Khoja Padshauh, a Ko-i-staun chief, with his armed retainers
<img src="https://historyarchive.org/images/books/books-s/scenery-inhabitants-and-costumes-of-afghaunistan-1848/plates/08-khoja-padshauh-a-ko-i-staun-chief-with-his-armed-retainers.jpg" alt="Khoja Padshauh, a Ko-i-staun chief, with his armed retainers from Scenery, Inhabitants, & Costumes, of Afghaunistan (1848)" />
Together with his brother's regiment, Rattray went on a reconnoitering tour of the valleys of Afghanistan. The group in this picture, he wrote, "formed one of the numerous escorts which, in our rides from fort to fort through the valley, poured out, headed by their respective Khauns to do honor to and swell the train of the big-wigs". Khoja Padshah, the principal figure here, was allowed by the British to escape from the storming of Julga Fort in 1840.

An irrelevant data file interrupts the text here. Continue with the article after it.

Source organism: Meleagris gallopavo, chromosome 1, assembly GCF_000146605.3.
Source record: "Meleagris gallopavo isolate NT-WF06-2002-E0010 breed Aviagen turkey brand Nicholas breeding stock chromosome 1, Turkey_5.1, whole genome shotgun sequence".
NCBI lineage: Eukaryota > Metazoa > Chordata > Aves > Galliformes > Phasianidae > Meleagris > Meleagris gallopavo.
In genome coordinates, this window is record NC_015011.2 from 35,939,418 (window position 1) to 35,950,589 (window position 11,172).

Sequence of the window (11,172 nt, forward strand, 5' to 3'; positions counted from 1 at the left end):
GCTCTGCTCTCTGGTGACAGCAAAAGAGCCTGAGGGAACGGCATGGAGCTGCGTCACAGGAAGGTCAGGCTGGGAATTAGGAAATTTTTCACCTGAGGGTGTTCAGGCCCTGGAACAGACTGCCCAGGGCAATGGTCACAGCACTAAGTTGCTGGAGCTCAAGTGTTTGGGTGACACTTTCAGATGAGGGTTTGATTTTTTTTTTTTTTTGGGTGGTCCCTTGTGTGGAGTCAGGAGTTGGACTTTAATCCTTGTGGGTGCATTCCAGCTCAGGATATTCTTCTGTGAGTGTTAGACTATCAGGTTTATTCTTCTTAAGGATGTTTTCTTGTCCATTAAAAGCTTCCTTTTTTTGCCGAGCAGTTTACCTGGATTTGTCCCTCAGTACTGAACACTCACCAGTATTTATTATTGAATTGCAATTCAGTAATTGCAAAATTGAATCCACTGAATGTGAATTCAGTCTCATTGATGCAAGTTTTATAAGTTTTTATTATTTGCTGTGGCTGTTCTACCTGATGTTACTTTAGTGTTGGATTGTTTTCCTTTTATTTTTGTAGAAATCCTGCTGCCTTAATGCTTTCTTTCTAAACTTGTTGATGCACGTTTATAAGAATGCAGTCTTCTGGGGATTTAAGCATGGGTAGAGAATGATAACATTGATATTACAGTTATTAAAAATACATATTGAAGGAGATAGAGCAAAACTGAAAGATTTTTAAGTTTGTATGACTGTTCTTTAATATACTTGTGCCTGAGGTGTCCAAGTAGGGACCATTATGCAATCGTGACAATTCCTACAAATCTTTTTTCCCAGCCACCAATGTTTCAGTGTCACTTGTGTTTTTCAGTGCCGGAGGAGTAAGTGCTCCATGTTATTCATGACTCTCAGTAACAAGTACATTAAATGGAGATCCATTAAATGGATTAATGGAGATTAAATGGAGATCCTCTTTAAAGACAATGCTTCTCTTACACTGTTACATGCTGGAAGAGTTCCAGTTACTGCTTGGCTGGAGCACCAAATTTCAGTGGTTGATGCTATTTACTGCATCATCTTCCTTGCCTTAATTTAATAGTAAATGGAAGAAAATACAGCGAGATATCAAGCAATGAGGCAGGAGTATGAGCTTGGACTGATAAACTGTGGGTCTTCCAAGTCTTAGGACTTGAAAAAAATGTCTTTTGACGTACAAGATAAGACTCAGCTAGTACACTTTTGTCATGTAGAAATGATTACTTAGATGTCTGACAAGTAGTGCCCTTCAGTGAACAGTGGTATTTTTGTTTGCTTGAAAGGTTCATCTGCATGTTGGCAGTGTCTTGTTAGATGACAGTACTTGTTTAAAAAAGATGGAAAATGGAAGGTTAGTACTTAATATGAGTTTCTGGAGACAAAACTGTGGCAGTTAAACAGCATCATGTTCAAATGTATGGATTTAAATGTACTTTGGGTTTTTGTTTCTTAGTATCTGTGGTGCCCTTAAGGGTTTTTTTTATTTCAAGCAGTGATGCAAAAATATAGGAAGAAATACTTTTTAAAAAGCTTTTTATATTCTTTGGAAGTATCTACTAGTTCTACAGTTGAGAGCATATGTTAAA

While on this tour, the reconnaissance force happened upon the ancient ruins of what Rattray refers to as the Caucasian Alexandria, overlooking the plains of Begram. They were able to inspect the famous tomb of Alexander's steed Bucephalus at the site. Coins, rings and other antiques were dug up by the villagers and proffered to the British.